June 2019
Greetings from GCOOS
It’s Capitol Hill Ocean Week , Saturday marks World Oceans Day and, of course, June 1 just marked the official start of the 2019 hurricane season. NOAA’s Climate Prediction Center is predicting a near-normal year for hurricane activity with a likely range of nine to 15 named storms. Four to eight storms could become hurricanes — including two to four major hurricanes.

We’ve already had one named storm this year and weather experts are currently tracking a disturbance in the Gulf of Mexico that has the potential for development.

In 2017, GCOOS developed a one-stop product that combines hurricane tracking maps, emergency operations information and much more hurricane-relevant information. Now, I’m pleased to share that this tool is even more smart-phone friendly than ever before. It’s pretty handy, so be sure to bookmark it so you can keep an eye on hurricane activity in the Gulf this season.

We’ve also created a new harmful algal bloom products page on our website that gives visitors a one-stop location to find the tools available in the GOM that are being used to gather data on HABs and mitigate their impacts on humans. There, you can find data from Texas A&M’s Imaging Flow Cytobot, Mote Marine Laboratory’s Programmable Hyperspectral Seawater Scanner and Beach Conditions Reporting System and the NOAA-GCOOS Experimental Red Tide Respiratory Forecast.

These are just two of the data-driven products we offer that are designed to help support resilient coastal communities. Please help us get the word out by sharing the links with your colleagues.

Finally, I just wanted to take a minute to recognize GCOOS Staff Assistant Laura Caldwell , who will be retiring from Texas A&M on June 14. Laura has been with GCOOS since our earliest days and in so many ways she has been essential at keeping the office humming along smoothly. We sure will miss working with her everyday and wish her the best in life's next chapter.

P.S. Don’t forget: We’ll be at GOMA’s All-Hands Meeting next week in Alabama, so be sure to stop by and say hello or join us in the Tools Café. Hope to see you soon!
GCOOS Accepting Applications for First
Howard Scholarship Fund Award
GCOOS is soliciting applications for the first Howard Scholarship award. The awardee will receive registration and travel support (a maximum of $1,500) to give an ocean data-related presentation at either the  American Geophysical Union Meeting  or  2020 Ocean Sciences Meeting .

Human Health & Safety
Photo Contest for New GCOOS App: We need You!
GCOOS is developing an app, "All Things Beaches," which will be a comprehensive source for current conditions at Gulf of Mexico Beaches. It will include beach safety information and other resources to help people enjoy their day at the beach. 

But we need your help! We need photos of your favorite beaches — and the amenities they have — to help us populate the app. We're looking for shots of scenery, plants, animals, fishing piers — just about anything you can think of. And we're even giving out prizes! To everyone!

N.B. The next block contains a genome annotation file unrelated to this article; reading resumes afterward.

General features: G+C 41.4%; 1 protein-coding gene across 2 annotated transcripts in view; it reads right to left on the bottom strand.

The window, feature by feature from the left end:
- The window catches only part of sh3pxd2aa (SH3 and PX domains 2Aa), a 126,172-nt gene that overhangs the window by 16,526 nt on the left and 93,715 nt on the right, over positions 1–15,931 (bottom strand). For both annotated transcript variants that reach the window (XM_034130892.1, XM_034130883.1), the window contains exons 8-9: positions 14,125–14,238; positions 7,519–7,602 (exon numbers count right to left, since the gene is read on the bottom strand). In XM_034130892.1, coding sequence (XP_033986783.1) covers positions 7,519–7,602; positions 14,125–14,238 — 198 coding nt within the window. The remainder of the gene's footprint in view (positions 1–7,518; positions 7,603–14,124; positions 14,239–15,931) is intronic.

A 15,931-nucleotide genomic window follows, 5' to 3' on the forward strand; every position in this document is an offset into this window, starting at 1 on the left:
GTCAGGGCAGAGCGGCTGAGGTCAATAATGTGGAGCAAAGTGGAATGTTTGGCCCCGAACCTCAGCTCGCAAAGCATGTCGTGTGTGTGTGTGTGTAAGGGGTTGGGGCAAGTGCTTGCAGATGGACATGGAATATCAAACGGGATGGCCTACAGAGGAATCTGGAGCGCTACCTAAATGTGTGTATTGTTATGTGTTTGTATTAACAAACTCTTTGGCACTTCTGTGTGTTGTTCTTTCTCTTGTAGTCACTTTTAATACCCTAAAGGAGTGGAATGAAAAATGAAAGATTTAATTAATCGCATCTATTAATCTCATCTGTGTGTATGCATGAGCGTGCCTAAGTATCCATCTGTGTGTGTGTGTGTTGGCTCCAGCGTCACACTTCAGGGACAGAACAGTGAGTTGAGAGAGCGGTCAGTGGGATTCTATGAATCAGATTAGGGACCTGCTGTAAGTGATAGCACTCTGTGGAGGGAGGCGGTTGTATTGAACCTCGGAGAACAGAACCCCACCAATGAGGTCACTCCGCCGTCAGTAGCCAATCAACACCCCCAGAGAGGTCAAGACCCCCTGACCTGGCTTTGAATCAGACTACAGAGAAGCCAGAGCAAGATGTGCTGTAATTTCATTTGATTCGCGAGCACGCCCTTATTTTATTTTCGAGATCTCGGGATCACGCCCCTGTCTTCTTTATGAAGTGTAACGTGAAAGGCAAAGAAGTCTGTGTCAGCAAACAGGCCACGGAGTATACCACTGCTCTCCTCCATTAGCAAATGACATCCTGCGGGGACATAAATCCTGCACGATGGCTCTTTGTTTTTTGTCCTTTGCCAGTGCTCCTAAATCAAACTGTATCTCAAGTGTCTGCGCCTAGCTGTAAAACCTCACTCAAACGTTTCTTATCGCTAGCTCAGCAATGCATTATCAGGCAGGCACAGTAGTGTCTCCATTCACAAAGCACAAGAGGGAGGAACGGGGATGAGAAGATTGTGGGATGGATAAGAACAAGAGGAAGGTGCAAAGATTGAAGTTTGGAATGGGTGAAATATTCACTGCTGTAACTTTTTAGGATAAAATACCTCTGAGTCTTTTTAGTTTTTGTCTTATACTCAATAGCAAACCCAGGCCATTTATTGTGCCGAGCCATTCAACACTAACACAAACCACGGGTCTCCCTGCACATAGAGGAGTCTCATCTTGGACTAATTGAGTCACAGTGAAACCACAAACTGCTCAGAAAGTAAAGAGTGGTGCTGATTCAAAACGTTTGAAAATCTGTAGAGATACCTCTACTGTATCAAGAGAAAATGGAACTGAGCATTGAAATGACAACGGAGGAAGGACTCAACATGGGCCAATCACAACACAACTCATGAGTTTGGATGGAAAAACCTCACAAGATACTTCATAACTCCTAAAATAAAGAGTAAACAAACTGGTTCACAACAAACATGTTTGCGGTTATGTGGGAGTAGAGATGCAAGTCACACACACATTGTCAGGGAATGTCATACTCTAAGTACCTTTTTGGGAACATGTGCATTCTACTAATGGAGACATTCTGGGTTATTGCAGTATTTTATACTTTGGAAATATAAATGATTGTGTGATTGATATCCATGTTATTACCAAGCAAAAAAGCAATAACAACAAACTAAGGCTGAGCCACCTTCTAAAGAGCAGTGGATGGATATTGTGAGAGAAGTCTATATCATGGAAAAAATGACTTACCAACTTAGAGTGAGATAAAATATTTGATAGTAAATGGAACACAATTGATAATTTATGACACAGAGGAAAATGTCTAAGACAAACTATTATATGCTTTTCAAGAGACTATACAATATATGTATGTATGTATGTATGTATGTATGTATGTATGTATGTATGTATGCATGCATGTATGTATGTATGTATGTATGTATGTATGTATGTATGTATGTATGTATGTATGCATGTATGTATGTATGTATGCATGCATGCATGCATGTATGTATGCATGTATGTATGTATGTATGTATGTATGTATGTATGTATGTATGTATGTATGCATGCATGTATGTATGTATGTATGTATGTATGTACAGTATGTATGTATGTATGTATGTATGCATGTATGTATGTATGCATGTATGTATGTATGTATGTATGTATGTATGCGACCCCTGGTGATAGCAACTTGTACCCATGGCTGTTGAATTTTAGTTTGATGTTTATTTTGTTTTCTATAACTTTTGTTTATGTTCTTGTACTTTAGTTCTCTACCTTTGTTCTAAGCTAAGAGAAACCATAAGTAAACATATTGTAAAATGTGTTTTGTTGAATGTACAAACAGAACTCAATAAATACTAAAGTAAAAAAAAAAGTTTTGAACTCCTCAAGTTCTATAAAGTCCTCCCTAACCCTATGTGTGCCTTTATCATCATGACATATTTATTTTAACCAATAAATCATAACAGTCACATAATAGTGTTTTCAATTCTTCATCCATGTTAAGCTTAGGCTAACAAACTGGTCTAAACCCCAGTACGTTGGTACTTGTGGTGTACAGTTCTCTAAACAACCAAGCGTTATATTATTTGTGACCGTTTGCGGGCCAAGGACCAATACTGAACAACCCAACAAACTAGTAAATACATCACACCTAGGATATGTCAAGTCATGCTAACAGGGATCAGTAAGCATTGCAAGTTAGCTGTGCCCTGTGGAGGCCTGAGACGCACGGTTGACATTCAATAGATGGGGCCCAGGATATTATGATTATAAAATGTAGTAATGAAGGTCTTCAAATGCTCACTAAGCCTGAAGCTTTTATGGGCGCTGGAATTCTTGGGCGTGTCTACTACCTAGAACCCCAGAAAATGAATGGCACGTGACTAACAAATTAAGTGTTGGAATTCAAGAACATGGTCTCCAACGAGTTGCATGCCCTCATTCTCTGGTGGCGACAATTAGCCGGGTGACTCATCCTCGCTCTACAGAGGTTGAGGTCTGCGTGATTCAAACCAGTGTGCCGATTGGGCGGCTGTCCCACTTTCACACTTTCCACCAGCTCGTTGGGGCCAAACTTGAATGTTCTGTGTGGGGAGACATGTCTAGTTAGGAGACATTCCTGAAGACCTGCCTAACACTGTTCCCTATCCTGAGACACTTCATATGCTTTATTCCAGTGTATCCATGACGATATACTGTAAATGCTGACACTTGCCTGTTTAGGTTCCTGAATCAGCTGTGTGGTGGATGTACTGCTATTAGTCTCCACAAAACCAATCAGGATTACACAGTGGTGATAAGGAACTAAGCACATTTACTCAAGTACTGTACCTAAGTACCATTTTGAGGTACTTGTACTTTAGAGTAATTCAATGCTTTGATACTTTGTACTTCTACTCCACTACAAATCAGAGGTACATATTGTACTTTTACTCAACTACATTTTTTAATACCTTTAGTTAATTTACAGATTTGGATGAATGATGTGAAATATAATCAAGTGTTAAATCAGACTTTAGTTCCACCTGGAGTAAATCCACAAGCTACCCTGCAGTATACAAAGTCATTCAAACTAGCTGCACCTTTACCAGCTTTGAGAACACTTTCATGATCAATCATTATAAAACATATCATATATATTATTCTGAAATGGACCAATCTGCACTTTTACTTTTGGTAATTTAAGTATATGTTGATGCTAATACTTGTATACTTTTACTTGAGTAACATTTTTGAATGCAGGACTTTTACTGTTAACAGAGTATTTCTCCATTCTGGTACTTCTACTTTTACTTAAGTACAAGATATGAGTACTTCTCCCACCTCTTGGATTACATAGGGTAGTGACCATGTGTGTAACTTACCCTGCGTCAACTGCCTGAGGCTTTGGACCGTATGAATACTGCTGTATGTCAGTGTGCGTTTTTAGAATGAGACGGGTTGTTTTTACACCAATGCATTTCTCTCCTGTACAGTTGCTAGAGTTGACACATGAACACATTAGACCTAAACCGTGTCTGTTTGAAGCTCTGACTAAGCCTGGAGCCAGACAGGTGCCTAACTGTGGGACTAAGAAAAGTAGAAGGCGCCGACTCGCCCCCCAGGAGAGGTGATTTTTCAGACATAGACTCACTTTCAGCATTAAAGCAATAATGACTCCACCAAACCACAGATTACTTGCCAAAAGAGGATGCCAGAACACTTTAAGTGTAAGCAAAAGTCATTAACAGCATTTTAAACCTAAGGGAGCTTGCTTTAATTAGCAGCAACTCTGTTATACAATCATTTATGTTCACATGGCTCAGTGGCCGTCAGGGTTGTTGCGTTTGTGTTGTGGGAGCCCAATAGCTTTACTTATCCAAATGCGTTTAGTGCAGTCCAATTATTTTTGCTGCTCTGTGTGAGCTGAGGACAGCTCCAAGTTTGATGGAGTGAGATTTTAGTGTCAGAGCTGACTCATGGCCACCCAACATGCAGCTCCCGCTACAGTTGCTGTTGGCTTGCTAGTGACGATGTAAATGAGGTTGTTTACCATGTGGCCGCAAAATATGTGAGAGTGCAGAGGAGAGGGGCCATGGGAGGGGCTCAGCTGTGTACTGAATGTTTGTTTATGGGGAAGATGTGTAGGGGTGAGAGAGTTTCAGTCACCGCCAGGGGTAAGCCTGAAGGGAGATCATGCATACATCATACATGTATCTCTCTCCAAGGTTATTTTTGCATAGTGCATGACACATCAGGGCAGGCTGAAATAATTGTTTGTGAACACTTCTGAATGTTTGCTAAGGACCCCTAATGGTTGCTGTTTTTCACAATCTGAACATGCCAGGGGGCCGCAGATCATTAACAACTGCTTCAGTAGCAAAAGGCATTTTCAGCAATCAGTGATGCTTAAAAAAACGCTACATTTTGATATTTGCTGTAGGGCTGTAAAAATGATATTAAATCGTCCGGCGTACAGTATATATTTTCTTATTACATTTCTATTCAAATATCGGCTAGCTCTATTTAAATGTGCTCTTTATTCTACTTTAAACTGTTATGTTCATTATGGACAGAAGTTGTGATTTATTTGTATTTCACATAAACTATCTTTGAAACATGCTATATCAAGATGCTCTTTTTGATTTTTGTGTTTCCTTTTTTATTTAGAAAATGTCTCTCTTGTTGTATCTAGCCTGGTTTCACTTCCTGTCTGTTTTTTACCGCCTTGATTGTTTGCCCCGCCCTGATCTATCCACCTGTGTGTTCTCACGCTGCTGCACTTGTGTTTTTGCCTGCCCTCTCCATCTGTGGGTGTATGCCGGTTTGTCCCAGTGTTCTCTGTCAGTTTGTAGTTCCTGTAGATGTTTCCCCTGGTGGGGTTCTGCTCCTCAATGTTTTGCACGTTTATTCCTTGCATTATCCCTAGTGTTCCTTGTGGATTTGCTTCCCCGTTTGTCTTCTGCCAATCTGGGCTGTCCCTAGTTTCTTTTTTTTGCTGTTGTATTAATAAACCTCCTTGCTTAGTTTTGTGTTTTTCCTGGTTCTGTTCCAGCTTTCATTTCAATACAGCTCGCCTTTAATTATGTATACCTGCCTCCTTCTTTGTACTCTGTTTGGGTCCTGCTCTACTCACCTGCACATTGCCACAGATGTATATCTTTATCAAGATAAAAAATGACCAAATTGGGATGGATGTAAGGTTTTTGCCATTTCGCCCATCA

• Entries are eligible for prizes if they are received on or before Aug. 31, 2019. Submissions must include photographer's name, email address and the name of the beach, plus the city & state it's in. We'd also like you to include an approximate date for when the photo was taken.
  • Photos should be submitted to Chris.Simoniello@gcoos.org.
  • All eligible entries will receive a prize PLUS each month GCOOS will choose a staff favorite and those winners will receive an additional prize. (Non-winning images will be considered again until the contest ends.)
  • Of COURSE you can include pics of your kids/grandkids!
Healthy Ecosystems & Living Resources
CSI On a Coral Reef
In 2016, divers in the Flower Garden Banks National Marine Sanctuary discovered an unexpected scene: dead and dying corals and benthic animals in a localized area on what had been one of the nation’s healthiest reefs. What happened? In 2017, experts came together for a marine science CSI-moment: A symposium to discuss the findings and factors for such a localized — and fast moving — mortality event.

This Thursday, June 6, Research Biologist Dr. Michelle A. Johnston, from the FGBNMS, will present information about this event, the findings and updates on current research during a Gulf of Mexico Forum webinar. The webinar series is organized by NOAA's Gulf of Mexico Regional Collaboration Team and takes place every other month on a variety of topics relevant for the Gulf.

Marine Biodiversity Update
US IOOS, GCOOS and OAR's Atlantic Oceanographic and Meteorological Laboratory (AOML) hosted the “Florida Keys National Marine Sanctuary, Marine Biodiversity Observation Network (MBON) & Integrated Ecosystem Assessment Product Development Workshop” in April.

This cross-organizational effort is designed to develop web-based conceptual models and infographics for multiple sanctuary sites and Integrated Ecosystem Assessment programs, as well as early warning tools and dashboards to flag anomalous conditions of concern to resource managers and researchers.

The Miami workshop was designed to capture lessons learned from West Coast ONMS/California Current IEA process and products and apply those lessons to development of tools and products for the Florida Keys IEA and Florida Keys National Marine Sanctuary.
Coastal Hazards
GRP Annual Report